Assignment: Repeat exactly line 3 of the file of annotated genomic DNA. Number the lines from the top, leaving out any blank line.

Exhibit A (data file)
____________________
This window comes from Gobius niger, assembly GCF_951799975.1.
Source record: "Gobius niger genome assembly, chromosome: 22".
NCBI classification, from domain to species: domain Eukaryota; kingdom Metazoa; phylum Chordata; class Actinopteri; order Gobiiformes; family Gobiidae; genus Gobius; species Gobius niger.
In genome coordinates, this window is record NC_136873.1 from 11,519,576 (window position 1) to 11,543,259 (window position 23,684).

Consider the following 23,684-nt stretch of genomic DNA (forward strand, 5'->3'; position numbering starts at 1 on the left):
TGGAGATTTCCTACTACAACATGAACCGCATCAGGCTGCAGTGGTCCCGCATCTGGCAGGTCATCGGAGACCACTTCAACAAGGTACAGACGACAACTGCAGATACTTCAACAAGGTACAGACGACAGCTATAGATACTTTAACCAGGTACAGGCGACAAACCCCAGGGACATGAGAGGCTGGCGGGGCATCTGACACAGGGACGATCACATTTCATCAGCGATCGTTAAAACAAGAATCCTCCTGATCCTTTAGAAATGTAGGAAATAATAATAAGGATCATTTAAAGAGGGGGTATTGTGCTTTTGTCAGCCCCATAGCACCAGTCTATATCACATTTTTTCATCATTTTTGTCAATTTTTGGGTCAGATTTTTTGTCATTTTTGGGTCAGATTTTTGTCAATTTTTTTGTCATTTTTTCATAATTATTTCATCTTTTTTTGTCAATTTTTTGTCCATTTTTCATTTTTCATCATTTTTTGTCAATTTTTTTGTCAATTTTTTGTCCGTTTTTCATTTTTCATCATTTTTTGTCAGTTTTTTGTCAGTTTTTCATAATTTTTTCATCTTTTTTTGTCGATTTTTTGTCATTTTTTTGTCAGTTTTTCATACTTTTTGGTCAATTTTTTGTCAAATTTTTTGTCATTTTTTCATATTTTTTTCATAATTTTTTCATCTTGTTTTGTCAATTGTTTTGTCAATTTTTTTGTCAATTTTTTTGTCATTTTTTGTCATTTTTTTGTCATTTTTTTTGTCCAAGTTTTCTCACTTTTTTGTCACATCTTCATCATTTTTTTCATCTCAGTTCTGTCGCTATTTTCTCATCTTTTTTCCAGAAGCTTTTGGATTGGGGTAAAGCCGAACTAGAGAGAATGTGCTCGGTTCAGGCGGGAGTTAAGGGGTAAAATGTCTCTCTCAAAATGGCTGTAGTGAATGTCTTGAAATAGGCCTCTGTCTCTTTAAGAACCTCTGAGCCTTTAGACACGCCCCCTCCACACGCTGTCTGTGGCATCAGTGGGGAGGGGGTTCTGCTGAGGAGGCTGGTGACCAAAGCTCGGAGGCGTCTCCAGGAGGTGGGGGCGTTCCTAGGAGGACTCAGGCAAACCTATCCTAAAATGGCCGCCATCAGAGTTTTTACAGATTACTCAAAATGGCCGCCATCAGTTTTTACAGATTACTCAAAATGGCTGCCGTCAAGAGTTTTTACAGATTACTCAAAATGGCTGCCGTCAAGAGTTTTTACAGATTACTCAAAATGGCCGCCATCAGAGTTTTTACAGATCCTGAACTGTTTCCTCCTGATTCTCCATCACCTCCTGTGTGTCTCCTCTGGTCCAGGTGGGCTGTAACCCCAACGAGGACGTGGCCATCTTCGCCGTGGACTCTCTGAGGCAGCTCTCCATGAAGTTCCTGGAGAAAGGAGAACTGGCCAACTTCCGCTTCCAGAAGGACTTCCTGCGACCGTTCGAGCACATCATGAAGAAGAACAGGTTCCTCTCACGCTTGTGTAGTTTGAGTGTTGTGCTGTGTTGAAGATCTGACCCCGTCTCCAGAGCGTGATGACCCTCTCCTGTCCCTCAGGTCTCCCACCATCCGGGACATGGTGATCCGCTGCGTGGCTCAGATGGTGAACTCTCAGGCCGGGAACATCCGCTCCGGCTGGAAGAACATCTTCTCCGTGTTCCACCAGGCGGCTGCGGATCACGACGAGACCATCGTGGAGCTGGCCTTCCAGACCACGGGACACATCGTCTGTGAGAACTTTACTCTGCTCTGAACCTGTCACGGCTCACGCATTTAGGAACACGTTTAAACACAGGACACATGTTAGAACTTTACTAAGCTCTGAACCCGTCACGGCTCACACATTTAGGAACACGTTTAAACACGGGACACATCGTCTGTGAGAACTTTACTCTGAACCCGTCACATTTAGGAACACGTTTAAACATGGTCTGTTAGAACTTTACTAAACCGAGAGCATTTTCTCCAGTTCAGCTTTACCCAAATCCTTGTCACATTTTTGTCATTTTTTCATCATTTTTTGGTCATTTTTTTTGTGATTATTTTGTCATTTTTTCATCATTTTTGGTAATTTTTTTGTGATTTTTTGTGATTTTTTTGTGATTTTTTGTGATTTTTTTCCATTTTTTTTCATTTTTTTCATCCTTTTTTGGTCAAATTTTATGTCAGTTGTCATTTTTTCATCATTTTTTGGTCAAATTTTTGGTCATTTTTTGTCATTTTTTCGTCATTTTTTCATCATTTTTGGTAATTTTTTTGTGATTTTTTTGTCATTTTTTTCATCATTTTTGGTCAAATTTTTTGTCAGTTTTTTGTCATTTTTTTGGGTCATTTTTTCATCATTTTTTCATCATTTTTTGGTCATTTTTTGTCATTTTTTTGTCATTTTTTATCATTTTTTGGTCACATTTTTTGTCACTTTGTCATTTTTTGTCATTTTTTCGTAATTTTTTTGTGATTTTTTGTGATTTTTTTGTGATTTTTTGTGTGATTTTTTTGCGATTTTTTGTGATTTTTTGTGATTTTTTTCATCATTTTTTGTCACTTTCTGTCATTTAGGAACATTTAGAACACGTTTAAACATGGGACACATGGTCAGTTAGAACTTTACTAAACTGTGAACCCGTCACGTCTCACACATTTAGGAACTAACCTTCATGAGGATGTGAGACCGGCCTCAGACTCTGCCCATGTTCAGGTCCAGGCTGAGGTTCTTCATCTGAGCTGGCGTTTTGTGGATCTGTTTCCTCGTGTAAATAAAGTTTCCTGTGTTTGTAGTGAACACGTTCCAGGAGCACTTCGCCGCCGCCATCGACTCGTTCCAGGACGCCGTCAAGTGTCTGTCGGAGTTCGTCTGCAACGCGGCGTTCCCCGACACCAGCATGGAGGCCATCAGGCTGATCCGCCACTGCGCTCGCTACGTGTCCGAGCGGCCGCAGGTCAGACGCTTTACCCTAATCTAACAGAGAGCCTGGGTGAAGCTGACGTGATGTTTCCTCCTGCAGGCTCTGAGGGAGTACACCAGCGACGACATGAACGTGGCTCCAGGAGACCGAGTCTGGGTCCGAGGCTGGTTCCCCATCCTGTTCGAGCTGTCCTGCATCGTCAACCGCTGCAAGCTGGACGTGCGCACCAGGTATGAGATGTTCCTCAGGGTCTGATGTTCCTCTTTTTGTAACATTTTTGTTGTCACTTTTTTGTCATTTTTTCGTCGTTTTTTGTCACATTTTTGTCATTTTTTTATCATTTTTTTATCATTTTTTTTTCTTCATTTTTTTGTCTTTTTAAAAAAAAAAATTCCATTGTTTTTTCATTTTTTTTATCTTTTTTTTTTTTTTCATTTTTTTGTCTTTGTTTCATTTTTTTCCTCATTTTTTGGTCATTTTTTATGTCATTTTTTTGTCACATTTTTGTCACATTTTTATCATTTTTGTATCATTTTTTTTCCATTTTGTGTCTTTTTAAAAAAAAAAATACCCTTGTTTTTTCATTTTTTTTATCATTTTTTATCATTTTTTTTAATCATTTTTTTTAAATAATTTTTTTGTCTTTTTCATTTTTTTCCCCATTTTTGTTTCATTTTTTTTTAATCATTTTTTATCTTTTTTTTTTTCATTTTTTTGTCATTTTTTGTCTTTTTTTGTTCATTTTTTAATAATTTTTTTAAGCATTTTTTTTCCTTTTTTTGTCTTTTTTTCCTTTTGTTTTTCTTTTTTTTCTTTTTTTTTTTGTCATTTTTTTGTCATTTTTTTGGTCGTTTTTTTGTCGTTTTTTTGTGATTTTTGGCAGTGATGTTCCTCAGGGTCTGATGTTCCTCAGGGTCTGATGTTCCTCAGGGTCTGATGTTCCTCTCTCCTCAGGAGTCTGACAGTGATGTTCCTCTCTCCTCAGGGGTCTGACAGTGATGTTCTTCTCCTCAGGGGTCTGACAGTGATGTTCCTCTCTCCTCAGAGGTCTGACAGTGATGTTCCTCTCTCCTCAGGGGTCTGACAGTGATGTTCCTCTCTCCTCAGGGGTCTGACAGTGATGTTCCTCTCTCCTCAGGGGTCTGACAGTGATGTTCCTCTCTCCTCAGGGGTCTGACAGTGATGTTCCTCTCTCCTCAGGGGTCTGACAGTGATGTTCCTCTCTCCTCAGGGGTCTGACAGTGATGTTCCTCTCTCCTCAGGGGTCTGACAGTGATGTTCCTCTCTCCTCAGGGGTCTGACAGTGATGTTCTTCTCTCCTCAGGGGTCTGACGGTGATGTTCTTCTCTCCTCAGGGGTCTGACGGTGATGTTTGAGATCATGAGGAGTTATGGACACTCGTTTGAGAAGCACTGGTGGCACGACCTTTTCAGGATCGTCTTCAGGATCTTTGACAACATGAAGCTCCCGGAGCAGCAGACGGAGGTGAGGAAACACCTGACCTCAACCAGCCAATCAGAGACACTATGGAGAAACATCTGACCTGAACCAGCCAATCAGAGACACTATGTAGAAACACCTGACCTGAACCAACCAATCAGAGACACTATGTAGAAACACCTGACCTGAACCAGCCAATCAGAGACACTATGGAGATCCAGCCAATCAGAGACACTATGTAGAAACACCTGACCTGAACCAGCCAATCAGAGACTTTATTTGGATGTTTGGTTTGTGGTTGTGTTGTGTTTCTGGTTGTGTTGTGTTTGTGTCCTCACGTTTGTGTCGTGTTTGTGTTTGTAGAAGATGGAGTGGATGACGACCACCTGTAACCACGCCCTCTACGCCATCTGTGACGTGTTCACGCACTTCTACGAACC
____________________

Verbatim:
NCBI classification, from domain to species: domain Eukaryota; kingdom Metazoa; phylum Chordata; class Actinopteri; order Gobiiformes; family Gobiidae; genus Gobius; species Gobius niger.